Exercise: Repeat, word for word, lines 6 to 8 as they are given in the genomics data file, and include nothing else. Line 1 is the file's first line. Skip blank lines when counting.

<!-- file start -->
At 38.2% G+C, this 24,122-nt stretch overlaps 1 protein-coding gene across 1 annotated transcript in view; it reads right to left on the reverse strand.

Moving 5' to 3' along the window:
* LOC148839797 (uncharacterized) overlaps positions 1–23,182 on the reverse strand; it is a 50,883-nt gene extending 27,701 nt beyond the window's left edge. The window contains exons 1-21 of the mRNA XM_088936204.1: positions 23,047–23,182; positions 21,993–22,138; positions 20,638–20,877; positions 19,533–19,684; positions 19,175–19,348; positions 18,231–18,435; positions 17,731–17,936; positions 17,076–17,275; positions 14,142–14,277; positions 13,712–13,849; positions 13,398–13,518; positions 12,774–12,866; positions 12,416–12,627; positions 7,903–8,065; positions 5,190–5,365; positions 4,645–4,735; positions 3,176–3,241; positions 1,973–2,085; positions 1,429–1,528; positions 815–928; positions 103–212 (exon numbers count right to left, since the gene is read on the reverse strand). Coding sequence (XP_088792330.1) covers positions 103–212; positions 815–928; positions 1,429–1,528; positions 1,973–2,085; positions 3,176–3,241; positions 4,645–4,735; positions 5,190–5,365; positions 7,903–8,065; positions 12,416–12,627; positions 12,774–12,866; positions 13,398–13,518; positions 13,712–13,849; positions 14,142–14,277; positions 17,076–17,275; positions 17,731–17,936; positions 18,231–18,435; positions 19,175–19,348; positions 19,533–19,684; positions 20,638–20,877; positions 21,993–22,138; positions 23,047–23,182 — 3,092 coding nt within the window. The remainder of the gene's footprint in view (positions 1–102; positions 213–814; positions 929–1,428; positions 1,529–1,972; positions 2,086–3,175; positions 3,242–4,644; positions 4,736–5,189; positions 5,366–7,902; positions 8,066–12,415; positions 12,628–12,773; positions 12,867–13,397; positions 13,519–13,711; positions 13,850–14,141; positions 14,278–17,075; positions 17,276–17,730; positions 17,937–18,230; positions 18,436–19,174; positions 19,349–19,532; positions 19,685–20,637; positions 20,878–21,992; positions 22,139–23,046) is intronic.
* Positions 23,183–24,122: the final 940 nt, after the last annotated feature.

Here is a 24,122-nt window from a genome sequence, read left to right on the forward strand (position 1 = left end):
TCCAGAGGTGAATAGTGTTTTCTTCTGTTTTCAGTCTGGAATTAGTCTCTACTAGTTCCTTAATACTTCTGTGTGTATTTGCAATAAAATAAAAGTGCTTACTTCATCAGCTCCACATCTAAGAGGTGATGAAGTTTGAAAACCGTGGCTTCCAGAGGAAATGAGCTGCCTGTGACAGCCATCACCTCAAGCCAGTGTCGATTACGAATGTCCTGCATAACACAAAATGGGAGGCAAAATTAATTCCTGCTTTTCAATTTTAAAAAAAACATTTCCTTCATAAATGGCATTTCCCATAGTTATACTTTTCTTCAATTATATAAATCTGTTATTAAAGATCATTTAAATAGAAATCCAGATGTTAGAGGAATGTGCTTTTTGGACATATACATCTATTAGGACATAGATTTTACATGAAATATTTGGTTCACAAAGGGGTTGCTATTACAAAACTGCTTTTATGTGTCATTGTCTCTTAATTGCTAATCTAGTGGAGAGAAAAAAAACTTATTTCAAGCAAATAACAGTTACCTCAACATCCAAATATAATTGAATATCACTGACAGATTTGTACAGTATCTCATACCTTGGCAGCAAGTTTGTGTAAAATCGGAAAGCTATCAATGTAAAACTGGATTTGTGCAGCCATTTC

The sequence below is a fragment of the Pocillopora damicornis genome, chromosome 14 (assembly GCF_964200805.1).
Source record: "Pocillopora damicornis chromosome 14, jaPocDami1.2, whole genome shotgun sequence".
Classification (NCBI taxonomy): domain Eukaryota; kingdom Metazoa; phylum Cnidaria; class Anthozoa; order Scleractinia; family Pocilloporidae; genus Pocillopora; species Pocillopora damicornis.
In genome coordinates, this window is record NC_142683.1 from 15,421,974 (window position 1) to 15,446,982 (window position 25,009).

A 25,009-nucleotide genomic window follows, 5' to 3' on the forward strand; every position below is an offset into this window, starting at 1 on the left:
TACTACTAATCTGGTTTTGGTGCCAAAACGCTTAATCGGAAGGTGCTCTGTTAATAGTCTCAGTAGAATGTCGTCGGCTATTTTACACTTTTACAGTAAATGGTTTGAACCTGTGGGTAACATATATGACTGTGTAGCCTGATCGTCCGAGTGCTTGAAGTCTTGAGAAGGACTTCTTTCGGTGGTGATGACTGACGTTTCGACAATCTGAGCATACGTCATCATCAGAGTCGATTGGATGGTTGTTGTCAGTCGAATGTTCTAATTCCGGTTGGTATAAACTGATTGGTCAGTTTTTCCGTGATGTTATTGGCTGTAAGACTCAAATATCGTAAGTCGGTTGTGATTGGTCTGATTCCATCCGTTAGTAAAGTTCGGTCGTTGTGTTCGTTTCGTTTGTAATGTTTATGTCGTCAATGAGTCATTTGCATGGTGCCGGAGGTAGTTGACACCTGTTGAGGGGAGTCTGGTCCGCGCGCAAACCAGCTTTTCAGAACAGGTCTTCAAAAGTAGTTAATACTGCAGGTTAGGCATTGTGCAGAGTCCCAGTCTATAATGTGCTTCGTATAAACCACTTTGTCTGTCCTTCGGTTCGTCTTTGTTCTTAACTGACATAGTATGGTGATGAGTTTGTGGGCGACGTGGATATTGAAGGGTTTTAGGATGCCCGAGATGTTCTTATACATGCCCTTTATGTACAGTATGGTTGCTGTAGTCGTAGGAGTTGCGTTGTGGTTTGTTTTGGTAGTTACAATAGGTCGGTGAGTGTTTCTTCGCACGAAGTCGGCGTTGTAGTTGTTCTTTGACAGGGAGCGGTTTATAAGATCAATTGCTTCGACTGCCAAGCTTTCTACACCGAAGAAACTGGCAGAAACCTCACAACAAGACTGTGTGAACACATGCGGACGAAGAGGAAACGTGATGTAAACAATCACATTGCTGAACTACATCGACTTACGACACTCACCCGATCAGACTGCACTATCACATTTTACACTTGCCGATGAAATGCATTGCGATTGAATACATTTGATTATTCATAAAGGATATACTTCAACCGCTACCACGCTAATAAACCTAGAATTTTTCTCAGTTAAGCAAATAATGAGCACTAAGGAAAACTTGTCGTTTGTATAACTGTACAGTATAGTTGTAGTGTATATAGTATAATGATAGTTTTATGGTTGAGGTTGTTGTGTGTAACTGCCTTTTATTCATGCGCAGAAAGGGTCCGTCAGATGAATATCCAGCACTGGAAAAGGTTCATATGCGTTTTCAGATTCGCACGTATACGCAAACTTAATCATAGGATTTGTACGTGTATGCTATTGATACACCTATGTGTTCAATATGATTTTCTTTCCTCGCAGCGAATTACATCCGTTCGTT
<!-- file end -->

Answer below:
TCCAGAGGTGAATAGTGTTTTCTTCTGTTTTCAGTCTGGAATTAGTCTCTACTAGTTCCTTAATACTTCTGTGTGTATTTGCAATAAAATAAAAGTGCTTACTTCATCAGCTCCACATCTAAGAGGTGATGAAGTTTGAAAACCGTGGCTTCCAGAGGAAATGAGCTGCCTGTGACAGCCATCACCTCAAGCCAGTGTCGATTACGAATGTCCTGCATAACACAAAATGGGAGGCAAAATTAATTCCTGCTTTTCAATTTTAAAAAAAACATTTCCTTCATAAATGGCATTTCCCATAGTTATACTTTTCTTCAATTATATAAATCTGTTATTAAAGATCATTTAAATAGAAATCCAGATGTTAGAGGAATGTGCTTTTTGGACATATACATCTATTAGGACATAGATTTTACATGAAATATTTGGTTCACAAAGGGGTTGCTATTACAAAACTGCTTTTATGTGTCATTGTCTCTTAATTGCTAATCTAGTGGAGAGAAAAAAAACTTATTTCAAGCAAATAACAGTTACCTCAACATCCAAATATAATTGAATATCACTGACAGATTTGTACAGTATCTCATACCTTGGCAGCAAGTTTGTGTAAAATCGGAAAGCTATCAATGTAAAACTGGATTTGTGCAGCCATTTC

The sequence below is a fragment of the Pocillopora damicornis genome, chromosome 14 (assembly GCF_964200805.1).
Source record: "Pocillopora damicornis chromosome 14, jaPocDami1.2, whole genome shotgun sequence".